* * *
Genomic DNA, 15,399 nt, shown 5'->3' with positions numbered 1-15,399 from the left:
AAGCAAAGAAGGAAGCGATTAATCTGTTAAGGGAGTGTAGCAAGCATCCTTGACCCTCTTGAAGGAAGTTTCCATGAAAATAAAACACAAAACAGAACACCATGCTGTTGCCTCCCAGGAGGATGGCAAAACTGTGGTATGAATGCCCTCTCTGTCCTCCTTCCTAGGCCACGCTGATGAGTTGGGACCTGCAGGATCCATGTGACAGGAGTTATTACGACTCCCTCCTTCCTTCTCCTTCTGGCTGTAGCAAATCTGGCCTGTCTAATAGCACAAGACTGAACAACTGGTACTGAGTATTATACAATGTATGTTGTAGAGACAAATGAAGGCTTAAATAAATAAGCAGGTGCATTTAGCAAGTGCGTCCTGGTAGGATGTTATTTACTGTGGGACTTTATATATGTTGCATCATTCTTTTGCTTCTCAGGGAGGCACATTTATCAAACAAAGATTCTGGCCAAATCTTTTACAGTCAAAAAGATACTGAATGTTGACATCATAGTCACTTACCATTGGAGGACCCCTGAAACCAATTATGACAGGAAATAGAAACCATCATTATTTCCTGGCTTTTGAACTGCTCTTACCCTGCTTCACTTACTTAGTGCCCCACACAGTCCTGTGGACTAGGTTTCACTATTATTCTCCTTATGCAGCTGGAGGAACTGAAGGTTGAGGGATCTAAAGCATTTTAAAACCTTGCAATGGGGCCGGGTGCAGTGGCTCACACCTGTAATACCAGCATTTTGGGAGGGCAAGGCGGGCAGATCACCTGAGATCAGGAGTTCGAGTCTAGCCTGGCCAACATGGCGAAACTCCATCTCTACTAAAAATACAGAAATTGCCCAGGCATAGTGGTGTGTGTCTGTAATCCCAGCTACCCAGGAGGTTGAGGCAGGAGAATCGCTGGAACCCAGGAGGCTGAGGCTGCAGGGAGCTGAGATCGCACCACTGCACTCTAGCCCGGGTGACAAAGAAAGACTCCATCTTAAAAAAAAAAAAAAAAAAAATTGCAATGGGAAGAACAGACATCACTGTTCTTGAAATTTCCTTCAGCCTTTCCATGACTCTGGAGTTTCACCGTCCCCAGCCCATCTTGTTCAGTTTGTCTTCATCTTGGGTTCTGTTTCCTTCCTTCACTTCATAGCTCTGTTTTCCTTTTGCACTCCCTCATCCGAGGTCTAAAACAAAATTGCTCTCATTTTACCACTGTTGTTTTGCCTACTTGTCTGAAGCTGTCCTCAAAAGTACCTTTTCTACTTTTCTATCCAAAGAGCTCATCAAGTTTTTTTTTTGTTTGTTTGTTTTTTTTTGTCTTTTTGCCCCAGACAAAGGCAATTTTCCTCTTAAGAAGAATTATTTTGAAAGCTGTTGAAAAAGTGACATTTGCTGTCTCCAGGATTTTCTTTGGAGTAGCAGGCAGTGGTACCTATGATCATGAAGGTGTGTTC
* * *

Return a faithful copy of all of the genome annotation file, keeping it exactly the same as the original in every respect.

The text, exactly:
Genomic DNA, 15,399 nt, shown 5'->3' with positions numbered 1-15,399 from the left:
AAGCAAAGAAGGAAGCGATTAATCTGTTAAGGGAGTGTAGCAAGCATCCTTGACCCTCTTGAAGGAAGTTTCCATGAAAATAAAACACAAAACAGAACACCATGCTGTTGCCTCCCAGGAGGATGGCAAAACTGTGGTATGAATGCCCTCTCTGTCCTCCTTCCTAGGCCACGCTGATGAGTTGGGACCTGCAGGATCCATGTGACAGGAGTTATTACGACTCCCTCCTTCCTTCTCCTTCTGGCTGTAGCAAATCTGGCCTGTCTAATAGCACAAGACTGAACAACTGGTACTGAGTATTATACAATGTATGTTGTAGAGACAAATGAAGGCTTAAATAAATAAGCAGGTGCATTTAGCAAGTGCGTCCTGGTAGGATGTTATTTACTGTGGGACTTTATATATGTTGCATCATTCTTTTGCTTCTCAGGGAGGCACATTTATCAAACAAAGATTCTGGCCAAATCTTTTACAGTCAAAAAGATACTGAATGTTGACATCATAGTCACTTACCATTGGAGGACCCCTGAAACCAATTATGACAGGAAATAGAAACCATCATTATTTCCTGGCTTTTGAACTGCTCTTACCCTGCTTCACTTACTTAGTGCCCCACACAGTCCTGTGGACTAGGTTTCACTATTATTCTCCTTATGCAGCTGGAGGAACTGAAGGTTGAGGGATCTAAAGCATTTTAAAACCTTGCAATGGGGCCGGGTGCAGTGGCTCACACCTGTAATACCAGCATTTTGGGAGGGCAAGGCGGGCAGATCACCTGAGATCAGGAGTTCGAGTCTAGCCTGGCCAACATGGCGAAACTCCATCTCTACTAAAAATACAGAAATTGCCCAGGCATAGTGGTGTGTGTCTGTAATCCCAGCTACCCAGGAGGTTGAGGCAGGAGAATCGCTGGAACCCAGGAGGCTGAGGCTGCAGGGAGCTGAGATCGCACCACTGCACTCTAGCCCGGGTGACAAAGAAAGACTCCATCTTAAAAAAAAAAAAAAAAAAAATTGCAATGGGAAGAACAGACATCACTGTTCTTGAAATTTCCTTCAGCCTTTCCATGACTCTGGAGTTTCACCGTCCCCAGCCCATCTTGTTCAGTTTGTCTTCATCTTGGGTTCTGTTTCCTTCCTTCACTTCATAGCTCTGTTTTCCTTTTGCACTCCCTCATCCGAGGTCTAAAACAAAATTGCTCTCATTTTACCACTGTTGTTTTGCCTACTTGTCTGAAGCTGTCCTCAAAAGTACCTTTTCTACTTTTCTATCCAAAGAGCTCATCAAGTTTTTTTTTTGTTTGTTTGTTTTTTTTTGTCTTTTTGCCCCAGACAAAGGCAATTTTCCTCTTAAGAAGAATTATTTTGAAAGCTGTTGAAAAAGTGACATTTGCTGTCTCCAGGATTTTCTTTGGAGTAGCAGGCAGTGGTACCTATGATCATGAAGGTGTGTTC